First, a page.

Algonquin-based school District 300 changes reopen plan, now will start year remotely

Algonquin-based school District 300 now will start year remotely

Algonquin-based Community School District 300 will begin its school year with remote learning, a significant change to its reopening plan announced at its school board meeting Tuesday night.

The district’s original plan was for an in-person return to school for pre-kindergarten through eighth-grade students, with some modifications, and a hybrid schedule for high schoolers, where they would be split into two groups that switch off days between e-learning and in-person.

Now, the school year, starting Aug. 17, will remain remote for all students through the end of the district’s first quarter, which ends Oct. 9.

All of these changes were based on guidance documents from the Illinois Department of Public Health, the Illinois State Board of Education and the Centers for Disease Control and Prevention, Superintendent Fred Heid said Tuesday. The decision also took into consideration local data and conversations with local health departments.

As the district developed its fall plans, it struggled to reconcile apparent contradictions in existing CDC and IDPH guidance, Heid said. It also had concerns about the ability to purchase enough personal protective equipment for students and staff, he said.

The conflicting guidance included whether meals can be served in the cafeteria with specific precautions or served in the classroom without additional precautions, Heid said. Questions were asked about whether students should be screened for COVID-19 symptoms at school.

Heid said ongoing conversations and town hall meetings with staff have found that they were requesting additional supplies.

“It does take time for us to go out to the marketplace and procure those,” he said.

Heid also pointed to the daily increases in COVID-19 case counts in Kane and McHenry counties, noting that while children are at less risk for complications from COVID-19, that is not the case for the district’s 2,400 employees.

“That’s a large concern for us as well, especially in the absence of something like daily screening,” Heid said.

He said the reason he recommended the change is because the district needs additional time to figure out how the CDC guidance will influence the state’s guidance.

“In the absence of the state’s recommending or requiring daily screening, our district will have to implement something actionable for our community,” Heid said.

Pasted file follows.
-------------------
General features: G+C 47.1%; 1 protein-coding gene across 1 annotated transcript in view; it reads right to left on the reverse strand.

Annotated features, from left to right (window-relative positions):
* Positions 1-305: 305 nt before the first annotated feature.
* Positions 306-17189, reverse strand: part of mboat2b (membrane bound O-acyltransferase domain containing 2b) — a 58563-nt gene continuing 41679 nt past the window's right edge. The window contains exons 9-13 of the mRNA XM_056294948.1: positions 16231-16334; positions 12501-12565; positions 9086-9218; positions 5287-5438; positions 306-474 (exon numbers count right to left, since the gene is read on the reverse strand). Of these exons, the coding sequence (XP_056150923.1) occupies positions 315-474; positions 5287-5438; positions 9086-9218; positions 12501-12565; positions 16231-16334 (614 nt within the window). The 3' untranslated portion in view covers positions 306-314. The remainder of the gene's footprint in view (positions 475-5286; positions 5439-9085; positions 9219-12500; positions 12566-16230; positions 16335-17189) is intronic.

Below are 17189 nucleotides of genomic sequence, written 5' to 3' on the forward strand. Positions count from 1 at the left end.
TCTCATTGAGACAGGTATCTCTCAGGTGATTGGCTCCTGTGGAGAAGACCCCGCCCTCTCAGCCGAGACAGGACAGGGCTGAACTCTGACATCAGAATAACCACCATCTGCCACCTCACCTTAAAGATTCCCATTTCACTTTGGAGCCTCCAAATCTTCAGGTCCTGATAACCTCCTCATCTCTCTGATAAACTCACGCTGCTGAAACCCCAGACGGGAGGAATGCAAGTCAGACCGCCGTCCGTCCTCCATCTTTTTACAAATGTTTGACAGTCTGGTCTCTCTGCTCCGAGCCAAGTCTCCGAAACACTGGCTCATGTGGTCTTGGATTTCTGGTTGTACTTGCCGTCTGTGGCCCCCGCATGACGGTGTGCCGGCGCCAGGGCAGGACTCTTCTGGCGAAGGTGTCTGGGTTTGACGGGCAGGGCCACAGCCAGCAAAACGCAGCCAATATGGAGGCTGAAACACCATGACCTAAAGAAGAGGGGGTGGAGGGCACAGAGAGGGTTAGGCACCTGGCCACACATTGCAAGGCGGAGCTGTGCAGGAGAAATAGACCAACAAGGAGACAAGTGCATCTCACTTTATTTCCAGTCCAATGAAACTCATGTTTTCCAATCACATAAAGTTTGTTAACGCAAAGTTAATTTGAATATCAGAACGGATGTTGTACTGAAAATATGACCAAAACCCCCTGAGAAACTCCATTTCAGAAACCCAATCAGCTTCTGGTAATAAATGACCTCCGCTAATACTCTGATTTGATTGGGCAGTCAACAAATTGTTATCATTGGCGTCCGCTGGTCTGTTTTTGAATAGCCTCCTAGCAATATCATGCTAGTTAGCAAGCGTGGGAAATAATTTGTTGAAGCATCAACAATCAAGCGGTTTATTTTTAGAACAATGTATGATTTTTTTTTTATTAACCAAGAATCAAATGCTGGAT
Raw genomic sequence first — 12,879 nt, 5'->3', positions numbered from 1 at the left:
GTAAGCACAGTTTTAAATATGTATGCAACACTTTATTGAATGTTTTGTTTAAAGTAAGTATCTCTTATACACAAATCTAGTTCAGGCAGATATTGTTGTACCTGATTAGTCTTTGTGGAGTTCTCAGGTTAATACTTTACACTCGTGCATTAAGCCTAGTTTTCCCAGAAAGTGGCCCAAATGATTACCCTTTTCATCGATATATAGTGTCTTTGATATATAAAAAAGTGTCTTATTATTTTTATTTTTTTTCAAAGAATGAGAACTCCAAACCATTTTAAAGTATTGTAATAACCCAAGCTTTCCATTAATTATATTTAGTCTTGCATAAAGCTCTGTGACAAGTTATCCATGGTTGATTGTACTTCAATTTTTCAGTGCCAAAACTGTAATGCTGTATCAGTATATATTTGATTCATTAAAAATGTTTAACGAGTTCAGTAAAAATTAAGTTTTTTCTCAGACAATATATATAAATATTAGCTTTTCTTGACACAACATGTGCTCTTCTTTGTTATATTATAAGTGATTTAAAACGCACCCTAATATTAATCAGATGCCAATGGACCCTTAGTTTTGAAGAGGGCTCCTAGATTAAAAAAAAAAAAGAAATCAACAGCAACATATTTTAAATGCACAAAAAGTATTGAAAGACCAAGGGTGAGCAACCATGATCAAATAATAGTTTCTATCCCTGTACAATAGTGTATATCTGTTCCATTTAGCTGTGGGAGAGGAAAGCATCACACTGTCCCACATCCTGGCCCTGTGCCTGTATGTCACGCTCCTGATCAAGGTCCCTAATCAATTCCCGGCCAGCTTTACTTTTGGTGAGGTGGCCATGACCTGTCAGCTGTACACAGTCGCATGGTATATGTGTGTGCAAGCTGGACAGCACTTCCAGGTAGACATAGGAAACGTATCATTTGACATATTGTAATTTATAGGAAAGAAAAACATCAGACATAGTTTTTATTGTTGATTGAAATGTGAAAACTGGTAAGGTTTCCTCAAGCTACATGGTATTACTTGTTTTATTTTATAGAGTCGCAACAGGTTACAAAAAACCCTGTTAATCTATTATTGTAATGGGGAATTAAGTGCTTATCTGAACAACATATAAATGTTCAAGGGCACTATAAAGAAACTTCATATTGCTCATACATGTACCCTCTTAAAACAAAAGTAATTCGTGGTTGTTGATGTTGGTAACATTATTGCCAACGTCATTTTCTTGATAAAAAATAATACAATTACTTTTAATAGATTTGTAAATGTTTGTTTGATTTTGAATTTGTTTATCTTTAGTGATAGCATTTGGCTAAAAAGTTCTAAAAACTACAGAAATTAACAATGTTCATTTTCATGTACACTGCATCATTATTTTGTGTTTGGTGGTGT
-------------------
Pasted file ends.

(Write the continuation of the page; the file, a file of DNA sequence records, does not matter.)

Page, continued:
For the upcoming school year, remote learning will consist of “synchronous” instruction Monday through Thursday, meaning teachers and students will interact live on Zoom, with teachers delivering instruction, modeling, providing for practice, providing feedback and supporting collaborative groups.

On Fridays, there will be “asynchronous learning,” and teachers will use this time to follow-up with students who require assistance; students who have been absent or are missing assignments; follow-up with families when students are failing to participate in class; and schedule time for students to come in to complete labs, complete an assessment, or other activities.

“This is not the remote learning we did previously,” Heid said. “This is a very different approach to remote learning, far more synchronous, far more live instruction, far more engagement and a focus on current standards.”

Parents can expect an update regarding the district’s plans for the second nine-week quarter Sept. 11.

The school board also approved pushing back the start date to Aug. 17, so that Aug. 13, the original start of school, and the following day can be used for professional development.

The board did not take an official vote on the change to remote learning because the proposal was not included on the agenda. Instead, it took a straw poll to see if board members approved of the new plan, which they did, unanimously.

Board President Anne Miller said a resolution approved at the board’s July 14 meeting gave the superintendent the ability to modify the plan that was originally presented.

“As long as we have consensus, and Mr. Heid has fulfilled the obligations as listed in our resolution on the 14th, we can carry on,” Miller said.